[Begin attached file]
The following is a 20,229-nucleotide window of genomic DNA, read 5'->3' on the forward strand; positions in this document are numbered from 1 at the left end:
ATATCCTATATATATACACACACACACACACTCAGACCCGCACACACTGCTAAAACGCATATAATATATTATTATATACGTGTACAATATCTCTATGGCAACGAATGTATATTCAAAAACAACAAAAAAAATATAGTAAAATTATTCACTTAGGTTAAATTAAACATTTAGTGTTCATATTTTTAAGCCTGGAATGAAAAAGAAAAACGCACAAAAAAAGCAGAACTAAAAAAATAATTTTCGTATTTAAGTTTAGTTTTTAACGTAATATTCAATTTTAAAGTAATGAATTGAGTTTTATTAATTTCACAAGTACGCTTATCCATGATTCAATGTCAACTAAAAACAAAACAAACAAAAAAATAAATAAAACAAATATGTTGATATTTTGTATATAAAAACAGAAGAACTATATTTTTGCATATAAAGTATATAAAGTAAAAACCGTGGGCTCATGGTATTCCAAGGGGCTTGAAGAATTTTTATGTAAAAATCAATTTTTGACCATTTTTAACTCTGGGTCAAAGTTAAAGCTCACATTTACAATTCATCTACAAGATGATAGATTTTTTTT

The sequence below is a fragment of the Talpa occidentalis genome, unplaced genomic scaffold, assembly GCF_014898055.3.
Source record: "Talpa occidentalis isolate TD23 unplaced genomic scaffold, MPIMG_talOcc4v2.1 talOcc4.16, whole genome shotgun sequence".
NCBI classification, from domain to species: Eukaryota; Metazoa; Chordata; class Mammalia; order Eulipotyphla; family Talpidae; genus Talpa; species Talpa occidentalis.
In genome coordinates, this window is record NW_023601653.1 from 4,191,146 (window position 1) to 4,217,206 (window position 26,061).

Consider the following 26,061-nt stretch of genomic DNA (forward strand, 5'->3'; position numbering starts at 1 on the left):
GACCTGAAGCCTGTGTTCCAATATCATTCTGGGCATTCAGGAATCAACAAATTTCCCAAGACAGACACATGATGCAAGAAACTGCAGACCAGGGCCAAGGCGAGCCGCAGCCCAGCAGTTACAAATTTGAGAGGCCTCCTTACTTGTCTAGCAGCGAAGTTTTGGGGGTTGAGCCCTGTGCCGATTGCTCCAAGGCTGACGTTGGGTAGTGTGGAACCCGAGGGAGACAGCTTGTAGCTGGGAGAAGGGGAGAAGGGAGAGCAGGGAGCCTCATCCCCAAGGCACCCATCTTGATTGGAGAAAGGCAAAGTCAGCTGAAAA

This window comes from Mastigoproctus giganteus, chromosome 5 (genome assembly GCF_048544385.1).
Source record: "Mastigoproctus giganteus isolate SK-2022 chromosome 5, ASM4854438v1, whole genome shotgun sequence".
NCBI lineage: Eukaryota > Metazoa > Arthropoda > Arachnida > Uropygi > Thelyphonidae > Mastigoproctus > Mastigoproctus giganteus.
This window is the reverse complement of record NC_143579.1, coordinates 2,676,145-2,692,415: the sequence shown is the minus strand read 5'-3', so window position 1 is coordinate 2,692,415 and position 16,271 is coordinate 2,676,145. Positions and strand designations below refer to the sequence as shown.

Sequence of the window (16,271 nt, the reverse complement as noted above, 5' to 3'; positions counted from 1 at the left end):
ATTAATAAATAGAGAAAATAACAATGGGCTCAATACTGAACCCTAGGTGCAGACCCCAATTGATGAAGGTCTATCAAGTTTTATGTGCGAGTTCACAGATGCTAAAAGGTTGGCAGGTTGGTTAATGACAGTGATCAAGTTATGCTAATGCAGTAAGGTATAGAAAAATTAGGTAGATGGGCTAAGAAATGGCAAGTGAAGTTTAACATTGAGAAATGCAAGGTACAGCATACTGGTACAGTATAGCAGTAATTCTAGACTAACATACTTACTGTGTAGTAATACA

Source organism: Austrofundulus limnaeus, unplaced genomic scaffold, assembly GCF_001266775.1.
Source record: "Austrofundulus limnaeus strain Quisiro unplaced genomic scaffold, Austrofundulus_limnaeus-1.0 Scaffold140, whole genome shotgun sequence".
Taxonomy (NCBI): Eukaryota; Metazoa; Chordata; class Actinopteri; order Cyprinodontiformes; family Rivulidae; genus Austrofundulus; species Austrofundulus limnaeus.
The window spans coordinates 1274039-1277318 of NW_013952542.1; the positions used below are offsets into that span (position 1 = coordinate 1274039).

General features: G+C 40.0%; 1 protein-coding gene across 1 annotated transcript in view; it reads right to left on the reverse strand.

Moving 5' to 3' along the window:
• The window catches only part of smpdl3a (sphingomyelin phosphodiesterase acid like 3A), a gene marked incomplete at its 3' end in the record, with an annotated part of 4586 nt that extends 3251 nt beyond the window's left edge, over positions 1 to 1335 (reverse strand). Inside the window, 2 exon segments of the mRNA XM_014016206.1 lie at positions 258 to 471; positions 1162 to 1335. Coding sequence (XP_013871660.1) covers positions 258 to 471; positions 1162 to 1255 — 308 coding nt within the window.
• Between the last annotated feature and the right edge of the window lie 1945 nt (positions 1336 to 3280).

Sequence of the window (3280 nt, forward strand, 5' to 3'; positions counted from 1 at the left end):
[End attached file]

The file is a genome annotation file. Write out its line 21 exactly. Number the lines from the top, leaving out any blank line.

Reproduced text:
• The window catches only part of smpdl3a (sphingomyelin phosphodiesterase acid like 3A), a gene marked incomplete at its 3' end in the record, with an annotated part of 4586 nt that extends 3251 nt beyond the window's left edge, over positions 1 to 1335 (reverse strand). Inside the window, 2 exon segments of the mRNA XM_014016206.1 lie at positions 258 to 471; positions 1162 to 1335. Coding sequence (XP_013871660.1) covers positions 258 to 471; positions 1162 to 1255 — 308 coding nt within the window.